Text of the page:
Monday, July 20, 1998 Published at 11:32 GMT 12:32 UK
Don't light up yet
Passive smoking claims were not based on sound evidence, said US court
An American ruling which calls into question evidence of the harmful effects of passive smoking is unlikely to have much immediate impact on cigarette bans, according to experts.
Judge William Osteen of the US District Court in North Carolina ruled on Friday that a 1993 report by the Environmental Protection Agency (EPA) made procedural and scientific errors when it declared that passive smoking could cause up to 3,000 lung cancer deaths a year.
The ruling was part of a case brought by tobacco companies who are seeking to get the report declared invalid.
Little immediate effect
But anti-smoking campaigners and the tobacco industry have told the Wall Street Jouranal that the ruling will have little immediate impact on the various US laws banning smoking at work, in restaurants and other enclosed places.
This is because the EPA does not regulate indoor smoking, because local government rather than federal government have imposed many of the smoking bans and because the EPA report is not the only study advocating the dangers of passive smoking.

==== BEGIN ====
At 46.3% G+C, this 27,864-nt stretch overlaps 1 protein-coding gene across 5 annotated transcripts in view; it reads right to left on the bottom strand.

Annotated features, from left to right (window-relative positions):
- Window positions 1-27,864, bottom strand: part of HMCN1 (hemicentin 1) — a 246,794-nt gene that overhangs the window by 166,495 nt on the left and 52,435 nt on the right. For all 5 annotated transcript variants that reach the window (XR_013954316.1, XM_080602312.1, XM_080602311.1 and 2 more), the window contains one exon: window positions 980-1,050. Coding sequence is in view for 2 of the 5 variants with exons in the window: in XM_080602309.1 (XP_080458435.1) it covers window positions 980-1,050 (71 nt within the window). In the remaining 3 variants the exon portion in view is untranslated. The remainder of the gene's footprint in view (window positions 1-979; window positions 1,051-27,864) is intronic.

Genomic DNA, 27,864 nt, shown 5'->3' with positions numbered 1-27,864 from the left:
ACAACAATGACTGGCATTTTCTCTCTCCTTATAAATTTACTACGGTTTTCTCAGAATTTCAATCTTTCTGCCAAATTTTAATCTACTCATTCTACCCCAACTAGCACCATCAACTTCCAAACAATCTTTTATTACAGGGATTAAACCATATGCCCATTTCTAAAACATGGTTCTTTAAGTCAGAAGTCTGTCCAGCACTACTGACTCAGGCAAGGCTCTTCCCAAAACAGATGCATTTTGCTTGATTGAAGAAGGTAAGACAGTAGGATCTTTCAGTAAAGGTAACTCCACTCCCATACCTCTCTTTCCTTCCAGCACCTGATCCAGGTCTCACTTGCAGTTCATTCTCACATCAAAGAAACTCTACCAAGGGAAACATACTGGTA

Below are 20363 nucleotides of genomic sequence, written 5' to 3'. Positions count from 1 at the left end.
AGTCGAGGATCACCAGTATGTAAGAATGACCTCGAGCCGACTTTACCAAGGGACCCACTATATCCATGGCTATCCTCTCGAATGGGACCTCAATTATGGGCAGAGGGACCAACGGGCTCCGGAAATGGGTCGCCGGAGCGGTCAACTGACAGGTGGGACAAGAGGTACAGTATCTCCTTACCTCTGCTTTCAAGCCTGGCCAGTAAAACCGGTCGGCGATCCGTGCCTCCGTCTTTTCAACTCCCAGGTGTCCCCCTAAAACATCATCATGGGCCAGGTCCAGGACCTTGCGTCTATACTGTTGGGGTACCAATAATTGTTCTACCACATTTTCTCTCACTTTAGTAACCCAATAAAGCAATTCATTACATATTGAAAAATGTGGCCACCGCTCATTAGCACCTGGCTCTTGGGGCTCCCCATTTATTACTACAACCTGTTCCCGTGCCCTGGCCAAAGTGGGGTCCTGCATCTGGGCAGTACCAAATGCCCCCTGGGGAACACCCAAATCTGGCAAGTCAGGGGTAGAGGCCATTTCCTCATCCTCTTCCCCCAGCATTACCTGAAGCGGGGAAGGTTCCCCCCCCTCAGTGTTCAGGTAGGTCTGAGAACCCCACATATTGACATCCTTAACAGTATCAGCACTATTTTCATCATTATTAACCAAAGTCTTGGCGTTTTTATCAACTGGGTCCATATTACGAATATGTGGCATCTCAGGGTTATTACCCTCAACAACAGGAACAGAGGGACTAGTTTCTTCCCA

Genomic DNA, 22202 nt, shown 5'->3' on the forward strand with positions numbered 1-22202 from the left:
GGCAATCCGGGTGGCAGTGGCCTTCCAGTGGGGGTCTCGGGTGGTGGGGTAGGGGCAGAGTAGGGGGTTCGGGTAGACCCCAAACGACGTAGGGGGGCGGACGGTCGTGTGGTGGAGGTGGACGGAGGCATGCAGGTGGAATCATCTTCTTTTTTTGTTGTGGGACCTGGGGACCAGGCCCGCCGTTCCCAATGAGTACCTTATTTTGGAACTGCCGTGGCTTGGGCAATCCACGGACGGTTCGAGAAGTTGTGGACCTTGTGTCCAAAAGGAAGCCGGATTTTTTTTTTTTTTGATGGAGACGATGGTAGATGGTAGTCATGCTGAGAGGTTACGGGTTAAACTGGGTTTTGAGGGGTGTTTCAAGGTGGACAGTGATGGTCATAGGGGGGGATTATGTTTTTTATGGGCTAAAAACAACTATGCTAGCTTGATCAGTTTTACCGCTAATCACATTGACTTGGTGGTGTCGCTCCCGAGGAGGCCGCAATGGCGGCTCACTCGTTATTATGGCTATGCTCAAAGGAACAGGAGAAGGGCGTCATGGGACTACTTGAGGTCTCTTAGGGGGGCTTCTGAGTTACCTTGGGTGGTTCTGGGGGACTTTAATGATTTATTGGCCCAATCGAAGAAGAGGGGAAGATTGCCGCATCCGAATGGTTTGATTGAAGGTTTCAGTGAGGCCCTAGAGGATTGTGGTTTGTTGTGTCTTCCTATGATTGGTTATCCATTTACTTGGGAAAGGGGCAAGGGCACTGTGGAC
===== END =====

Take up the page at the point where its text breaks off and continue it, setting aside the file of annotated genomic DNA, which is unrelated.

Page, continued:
However, it is one of the most influential. At least one tobacco firm, RJ Reynolds Tobacco Co, told the Journal it was considering taking legal action against smoking bans.
Government lawyers are expected to appeal against the ruling.
White House campaign
The White House is also considering plans to sue the tobacco industry for the healthcare costs of caring for people who have become ill because of smoking.
The plans are likely to come into play if the US government does not vote for broad anti-smoking legislation.